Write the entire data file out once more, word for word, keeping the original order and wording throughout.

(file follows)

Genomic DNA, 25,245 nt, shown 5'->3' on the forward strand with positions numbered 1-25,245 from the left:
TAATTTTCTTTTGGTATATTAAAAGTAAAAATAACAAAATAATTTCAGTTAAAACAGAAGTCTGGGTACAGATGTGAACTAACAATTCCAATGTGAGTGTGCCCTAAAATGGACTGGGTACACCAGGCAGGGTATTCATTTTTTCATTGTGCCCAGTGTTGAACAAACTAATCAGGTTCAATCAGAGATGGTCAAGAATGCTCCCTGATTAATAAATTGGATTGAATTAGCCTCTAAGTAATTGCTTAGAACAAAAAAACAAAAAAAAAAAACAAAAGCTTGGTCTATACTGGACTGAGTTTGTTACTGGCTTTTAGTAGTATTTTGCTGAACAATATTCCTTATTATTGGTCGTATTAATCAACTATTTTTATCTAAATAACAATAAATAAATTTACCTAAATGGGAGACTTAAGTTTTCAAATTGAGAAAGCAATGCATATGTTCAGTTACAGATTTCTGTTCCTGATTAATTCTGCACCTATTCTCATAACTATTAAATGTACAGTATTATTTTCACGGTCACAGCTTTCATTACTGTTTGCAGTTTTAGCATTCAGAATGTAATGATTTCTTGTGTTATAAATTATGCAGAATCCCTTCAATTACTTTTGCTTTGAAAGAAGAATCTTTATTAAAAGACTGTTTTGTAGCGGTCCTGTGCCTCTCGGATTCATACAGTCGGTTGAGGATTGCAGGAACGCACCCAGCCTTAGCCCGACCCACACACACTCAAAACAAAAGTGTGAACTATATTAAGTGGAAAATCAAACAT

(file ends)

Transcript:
Genomic DNA, 25,245 nt, shown 5'->3' on the forward strand with positions numbered 1-25,245 from the left:
TAATTTTCTTTTGGTATATTAAAAGTAAAAATAACAAAATAATTTCAGTTAAAACAGAAGTCTGGGTACAGATGTGAACTAACAATTCCAATGTGAGTGTGCCCTAAAATGGACTGGGTACACCAGGCAGGGTATTCATTTTTTCATTGTGCCCAGTGTTGAACAAACTAATCAGGTTCAATCAGAGATGGTCAAGAATGCTCCCTGATTAATAAATTGGATTGAATTAGCCTCTAAGTAATTGCTTAGAACAAAAAAACAAAAAAAAAAAACAAAAGCTTGGTCTATACTGGACTGAGTTTGTTACTGGCTTTTAGTAGTATTTTGCTGAACAATATTCCTTATTATTGGTCGTATTAATCAACTATTTTTATCTAAATAACAATAAATAAATTTACCTAAATGGGAGACTTAAGTTTTCAAATTGAGAAAGCAATGCATATGTTCAGTTACAGATTTCTGTTCCTGATTAATTCTGCACCTATTCTCATAACTATTAAATGTACAGTATTATTTTCACGGTCACAGCTTTCATTACTGTTTGCAGTTTTAGCATTCAGAATGTAATGATTTCTTGTGTTATAAATTATGCAGAATCCCTTCAATTACTTTTGCTTTGAAAGAAGAATCTTTATTAAAAGACTGTTTTGTAGCGGTCCTGTGCCTCTCGGATTCATACAGTCGGTTGAGGATTGCAGGAACGCACCCAGCCTTAGCCCGACCCACACACACTCAAAACAAAAGTGTGAACTATATTAAGTGGAAAATCAAACAT